Early Monday morning, neighbor Janice Lawson heard a loud attack like barking. The owners of a nearby llama farm found numerous llamas dead.
Alton Strupp, Louisville Courier Journal

In another strange turn this week for Louisville livestock, a man shot a dog on Tuesday that he said was attempting to attack his cow. 

The shooting comes two days after a two donkeys were found dead and about a week after six llamas were killed in an animal attack. 

Louisville Metro Animal Services officers responded to the shooting on a property off Old Fegenbush Lane in the Highview area. 

Spokeswoman Teeya Barnes said the cow’s owner said he shot and killed a dog that was trying to attack his cow. 

The shooting location is near where two donkeys were found dead on Sunday by their owner in the 6000 block of Fegenbush Lane.

Previously: Louisville donkeys killed in apparent wild animal attack

“We cannot say whether the attacks are related but we are investigating,” Barnes said, noting officers were still on the scene Tuesday afternoon.

While originally thought to be the result of an animal attack, a cause of death for two donkeys is proving hard to determine. 

Animal services was called to the property in southeastern Jefferson County on Sunday.

Barnes originally said the donkeys had suffered wounds suggesting a possible wild animal attack, but an examination Monday by a biologist from the Kentucky Department of Fish and Wildlife Resources was less definitive. 

After investigating the scene and examining the carcasses, the biologist wasn’t able to determine a cause of death nor when the animals died, said department spokesman Kevin Kelly. 

The owners said they last saw their animals alive two days earlier, on Friday, Barnes said.

From last week: Llamas mysteriously killed in a grisly attack near the Louisville Zoo

Kelly said an autopsy wasn’t requested “because of the degree of decomposition of the animals.”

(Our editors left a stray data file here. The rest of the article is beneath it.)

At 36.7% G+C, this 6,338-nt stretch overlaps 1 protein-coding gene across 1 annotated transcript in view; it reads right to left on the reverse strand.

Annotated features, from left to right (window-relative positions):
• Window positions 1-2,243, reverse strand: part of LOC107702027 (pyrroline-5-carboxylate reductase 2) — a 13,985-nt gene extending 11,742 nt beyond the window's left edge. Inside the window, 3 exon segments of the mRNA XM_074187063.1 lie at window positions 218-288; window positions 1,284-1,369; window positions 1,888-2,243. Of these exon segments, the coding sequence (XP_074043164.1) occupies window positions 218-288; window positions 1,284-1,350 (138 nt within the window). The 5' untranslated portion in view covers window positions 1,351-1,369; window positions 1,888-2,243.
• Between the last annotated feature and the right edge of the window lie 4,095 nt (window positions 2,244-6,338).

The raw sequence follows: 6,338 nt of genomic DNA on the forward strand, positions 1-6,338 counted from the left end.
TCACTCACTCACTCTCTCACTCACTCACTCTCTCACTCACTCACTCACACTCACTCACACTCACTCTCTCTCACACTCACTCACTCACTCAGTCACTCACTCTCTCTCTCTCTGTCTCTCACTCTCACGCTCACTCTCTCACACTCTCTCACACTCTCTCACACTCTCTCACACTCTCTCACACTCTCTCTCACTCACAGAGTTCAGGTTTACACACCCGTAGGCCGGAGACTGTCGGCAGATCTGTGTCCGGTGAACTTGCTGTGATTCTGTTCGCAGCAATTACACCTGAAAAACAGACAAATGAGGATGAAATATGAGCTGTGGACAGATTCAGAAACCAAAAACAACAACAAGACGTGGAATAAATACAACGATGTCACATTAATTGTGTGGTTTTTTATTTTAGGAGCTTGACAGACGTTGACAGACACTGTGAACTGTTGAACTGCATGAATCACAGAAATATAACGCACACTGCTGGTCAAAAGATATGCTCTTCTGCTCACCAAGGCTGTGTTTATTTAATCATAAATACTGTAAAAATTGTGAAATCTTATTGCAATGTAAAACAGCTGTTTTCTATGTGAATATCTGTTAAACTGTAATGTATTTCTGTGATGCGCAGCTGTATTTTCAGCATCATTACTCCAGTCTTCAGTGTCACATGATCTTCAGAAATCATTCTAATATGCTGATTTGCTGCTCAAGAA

The donkey carcasses had been scavenged “quite a bit,” he said, and Barnes noted the rainy weather over the weekend further contaminated the scene. 

Kelly said an attack on animals the size of donkeys would be “inconsistent with any native wildlife that we have in Kentucky,” such as coyotes or deer. 

They could have been killed by a pack of domestic or feral dogs, he said, or perhaps died of natural causes.

Barnes cautioned making any connection between the donkey deaths and the animal attack that led to the deaths of eight llamas last week. 

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Six llamas were killed in a Feb. 18 attack at the Louisville Llama Farm, about 5 miles away from the donkeys’ home. 

Caroline Willette, an owner of the llama farm, said she woke up to see blood and tufts of wool spread around the barn and the property near the Louisville Zoo in the 1500 block of Schuff Lane.

Read this: Attack on Louisville llamas appears ‘canine in nature,’ officials say

Five of the llamas were found dead with bite marks behind their ears and by their flanks. Another one, badly injured, was put down that day, as were two others later in the week.

“I know they are just livestock,” Willette said. “But these were my babies.” 

A veterinarian from the Kentucky Department of Agriculture who examined the llamas determined their wounds “appeared canine in nature.”

Kelly noted that a biologist from his department examined photographs of the llamas and also opined that domestic or feral dogs were involved, citing the bite marks on the heads and flanks, a lack of feeding on the animals’ bodies and a lack of throat damage. 

Barnes said residents who live by the llama farm have reported seeing a group of three dogs near the farm. And while noting coyotes have not been confirmed as the culprit, Barnes said that her agency has received multiple reports of coyote sightings in the last month and that it is breeding season for the animals. 

She encouraged the public to report any sightings of coyotes or packs of dogs to the Louisville Metro Police at 502-574-LMPD.

See also: Pack of dogs spotted near site of llama attack, animal services says

Reporter Matthew Glowicki can be reached at 502-582-4989 or [email protected] Support strong local journalism by subscribing today: 

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